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Letter from Athens: Lessons in Greek from the Late, Great Melina Mercouri

Here’s what the late smoldering actress and Culture Minister Melina Mercouri, who was Greek to the core, would have said about the feeble idea that Greece should accept a loan of the stolen Parthenon Marbles from the British Museum: “Na!”

Her look alone could make a man’s knees and will buckle, and too bad she wasn’t around today to do that to the museum Chairman, George Osborne, and any Greek politician who would accept a loan of what Greece owns.

Prime Minister Kyriakos Mitsotakis has been dancing around the idea trying to avoid the word to negotiate a deal for reunification – not return – of the 2,500-year treasures stolen 200 years ago by Scottish diplomat Lord Elgin.

“We will never recognize that these sculptures are owned, legally owned by the British Museum,” Mitsotakis told The Associated Press, but the talks he had with Osborne were secret, of course, because the public has no right to know.

“I wouldn’t like to comment publicly on the discussions that we’ve had,” Mitsotakis said. “I would just say that we are, without changing … our fundamental position about the ownership of the sculptures, we’re trying to explore a possible win-win proposition that would work for both sides.”

That means lose-lose for Greece if anything other than outright return is accepted, no matter how a loan by any other name would be sugarcoated and sold to Greeks, because otherwise it’s cultural treason.

The British newspaper The Telegraph reported Osborne drafted a deal with Greece to possibly return the treasures in a “cultural exchange” that would effectively be a “loan agreement” – but that it wouldn’t be called that to save face. It would be the art of loaning art without loaning, apparently.

Newly-declassified documents in the United Kingdom show how scared British museum officials and politicians were of Mercouri, who brought the crusade for return of the treasures she branded the Parthenon Marbles. “There are no such things as the Elgin Marbles,” she said.

Government papers record that her “colourful personality and romantic cause attracted considerable interest and media coverage,” The Art newspaper said, the British not knowing what to make of her uncompromising passion.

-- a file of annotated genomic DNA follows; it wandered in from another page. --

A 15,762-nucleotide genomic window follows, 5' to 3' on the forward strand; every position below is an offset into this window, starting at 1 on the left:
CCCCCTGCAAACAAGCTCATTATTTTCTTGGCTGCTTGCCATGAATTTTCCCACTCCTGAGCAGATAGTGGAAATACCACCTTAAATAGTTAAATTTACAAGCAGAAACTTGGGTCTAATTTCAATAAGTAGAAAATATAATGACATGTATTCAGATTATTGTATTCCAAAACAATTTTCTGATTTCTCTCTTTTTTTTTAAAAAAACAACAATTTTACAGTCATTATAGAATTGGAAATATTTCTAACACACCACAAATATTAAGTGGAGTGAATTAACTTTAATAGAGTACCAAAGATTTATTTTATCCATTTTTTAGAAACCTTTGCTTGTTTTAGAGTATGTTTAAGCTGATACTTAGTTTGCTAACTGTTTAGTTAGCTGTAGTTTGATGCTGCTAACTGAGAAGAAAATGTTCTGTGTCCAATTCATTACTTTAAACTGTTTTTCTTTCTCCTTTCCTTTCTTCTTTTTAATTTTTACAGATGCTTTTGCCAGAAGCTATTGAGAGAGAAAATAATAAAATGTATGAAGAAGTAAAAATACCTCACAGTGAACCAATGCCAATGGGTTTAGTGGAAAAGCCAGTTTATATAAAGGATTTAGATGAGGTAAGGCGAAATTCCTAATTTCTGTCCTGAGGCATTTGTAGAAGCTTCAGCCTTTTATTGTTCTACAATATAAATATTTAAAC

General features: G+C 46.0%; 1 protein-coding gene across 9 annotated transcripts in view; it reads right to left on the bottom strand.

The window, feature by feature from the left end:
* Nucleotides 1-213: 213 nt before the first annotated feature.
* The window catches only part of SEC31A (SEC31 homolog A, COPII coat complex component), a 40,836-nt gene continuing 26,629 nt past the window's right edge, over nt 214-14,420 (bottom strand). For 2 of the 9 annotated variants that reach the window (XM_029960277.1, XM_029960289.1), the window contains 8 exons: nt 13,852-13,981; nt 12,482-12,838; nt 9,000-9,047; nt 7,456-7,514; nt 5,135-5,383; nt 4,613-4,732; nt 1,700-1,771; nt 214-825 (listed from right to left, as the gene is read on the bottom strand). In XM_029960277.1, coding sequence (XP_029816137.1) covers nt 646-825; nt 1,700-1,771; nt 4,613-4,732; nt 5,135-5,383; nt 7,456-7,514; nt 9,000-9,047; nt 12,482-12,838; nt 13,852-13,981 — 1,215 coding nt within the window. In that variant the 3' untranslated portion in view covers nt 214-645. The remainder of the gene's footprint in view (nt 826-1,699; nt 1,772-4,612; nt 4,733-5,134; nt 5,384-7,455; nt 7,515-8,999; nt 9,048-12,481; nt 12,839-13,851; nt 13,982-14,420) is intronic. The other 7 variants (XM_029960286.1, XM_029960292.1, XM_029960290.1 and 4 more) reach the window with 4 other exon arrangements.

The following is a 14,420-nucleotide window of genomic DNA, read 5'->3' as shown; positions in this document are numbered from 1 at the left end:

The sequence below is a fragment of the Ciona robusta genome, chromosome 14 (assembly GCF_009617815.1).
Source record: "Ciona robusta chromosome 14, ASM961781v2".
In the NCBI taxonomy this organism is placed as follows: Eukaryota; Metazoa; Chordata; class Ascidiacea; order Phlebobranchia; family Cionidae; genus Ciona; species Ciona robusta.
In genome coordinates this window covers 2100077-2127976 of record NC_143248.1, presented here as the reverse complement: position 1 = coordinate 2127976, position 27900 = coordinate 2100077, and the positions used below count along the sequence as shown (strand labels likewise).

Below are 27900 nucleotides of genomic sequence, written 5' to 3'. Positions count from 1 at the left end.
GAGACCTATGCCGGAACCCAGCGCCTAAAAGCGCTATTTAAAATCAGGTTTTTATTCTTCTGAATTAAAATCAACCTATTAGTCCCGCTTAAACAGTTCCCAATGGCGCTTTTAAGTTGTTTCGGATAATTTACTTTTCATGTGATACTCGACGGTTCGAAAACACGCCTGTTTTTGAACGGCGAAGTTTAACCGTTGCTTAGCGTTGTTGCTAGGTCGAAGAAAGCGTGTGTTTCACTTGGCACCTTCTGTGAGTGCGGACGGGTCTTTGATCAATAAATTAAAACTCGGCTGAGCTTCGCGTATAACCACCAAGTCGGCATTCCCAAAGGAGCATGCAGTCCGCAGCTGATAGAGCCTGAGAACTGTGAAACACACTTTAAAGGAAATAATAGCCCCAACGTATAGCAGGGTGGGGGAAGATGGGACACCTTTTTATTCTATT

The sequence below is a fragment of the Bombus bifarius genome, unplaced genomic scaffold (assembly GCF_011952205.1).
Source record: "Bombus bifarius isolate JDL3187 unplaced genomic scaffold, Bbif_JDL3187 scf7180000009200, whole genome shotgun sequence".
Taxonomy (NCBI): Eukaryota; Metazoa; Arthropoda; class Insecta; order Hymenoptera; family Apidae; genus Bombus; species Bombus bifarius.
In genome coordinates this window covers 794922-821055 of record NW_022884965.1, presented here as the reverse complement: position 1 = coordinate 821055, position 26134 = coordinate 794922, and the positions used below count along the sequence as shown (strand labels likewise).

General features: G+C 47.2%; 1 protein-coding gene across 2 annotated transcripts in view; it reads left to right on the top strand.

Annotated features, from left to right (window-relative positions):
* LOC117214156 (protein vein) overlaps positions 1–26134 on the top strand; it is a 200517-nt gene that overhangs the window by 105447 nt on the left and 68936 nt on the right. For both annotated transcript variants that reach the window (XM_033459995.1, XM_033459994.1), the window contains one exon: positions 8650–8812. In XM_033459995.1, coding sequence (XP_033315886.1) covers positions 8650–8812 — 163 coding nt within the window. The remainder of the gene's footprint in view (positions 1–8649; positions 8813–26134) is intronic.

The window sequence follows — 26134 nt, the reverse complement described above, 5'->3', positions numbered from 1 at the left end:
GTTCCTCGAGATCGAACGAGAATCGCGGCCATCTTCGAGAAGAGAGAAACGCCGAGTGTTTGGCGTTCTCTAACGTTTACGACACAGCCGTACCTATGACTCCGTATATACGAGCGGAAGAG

Mercouri went to the museum in 1983 and wept at the sight of the Greek artifacts on display in a gloomy room, but there was no report whether Mitsotakis went there while he was in London meeting with Osborne.

This the kind of fight that should be down and dirty and not diplomatic because that hasn’t worked and never will and Greece lost a marble opportunity to get them back when the government didn’t threaten a veto during the UK’s European Union exit.

Mercouri expla‌ined the case simply in a 1983 interview with The New York Times, that’s brilliant and irrefutable, which is why the British keep strangling on their own tongues trying to explain why she’s wrong and keep failing.

Why should they be returned to Greece, where they were created? She had the answer. “Because they are the symbol and the blood and the soul of the Greek people. Because we have fought and died for the Parthenon and the Acropolis. Because when we are born, they talk to us about all this great history that makes Greekness. Because this is the most beautiful, the most impressive, the most monumental building in all Europe and one of the seven miracles of the world.”

The British say they rightfully own the stolen goods because Elgin had permission from the ruling Ottoman Empire – which didn’t own them – to take them, Mercouri saying they “were taken by an aristocrat like Lord Elgin for his own pleasure. Because this is our cultural history and it belongs not to the British Museum but to this country and this temple.” Any rebuttals?

Almost exactly 40 years ago Mercouri emasculated the then British Museum Director David Wilson, who was left looking like a fish out of water gasping for air after she skewered him, and that’s the approach needed now, not kid gloves.

His feeble attempts to spar with her were seen as a public relations disaster that put return of the marbles in the international spotlight – even if they will never be returned – although they may be loaned in batches, and only if the Greeks put up other treasures as hostage.

If that’s the deal then in some years distant who’d want to be the Prime Minister telling the Acropolis Museum, where the loaned marbles would be on display courtesy of the British, to box them up and ship them back?

Mercouri reminded the world of the kind of Greek spirit that was shown in World War II and made Winston Churchill say that heroes fight like Greeks. And they don’t capitulate. This is over marbles, not garbles.

“It is said that we Greeks are a fervent and warm blooded breed. Well, let me tell you something, it is true,” she said. So how did we get from that to cold-blooded willingness to even discuss anything other than return?

She summarized the meaning just perfectly: “They are a tribute to democratic philosophy. They are our aspiration and our name. They are the essence of Greekness.” Any other argument of a loan by any other name would be the essence of weakness. Sign that? Na!

 

 

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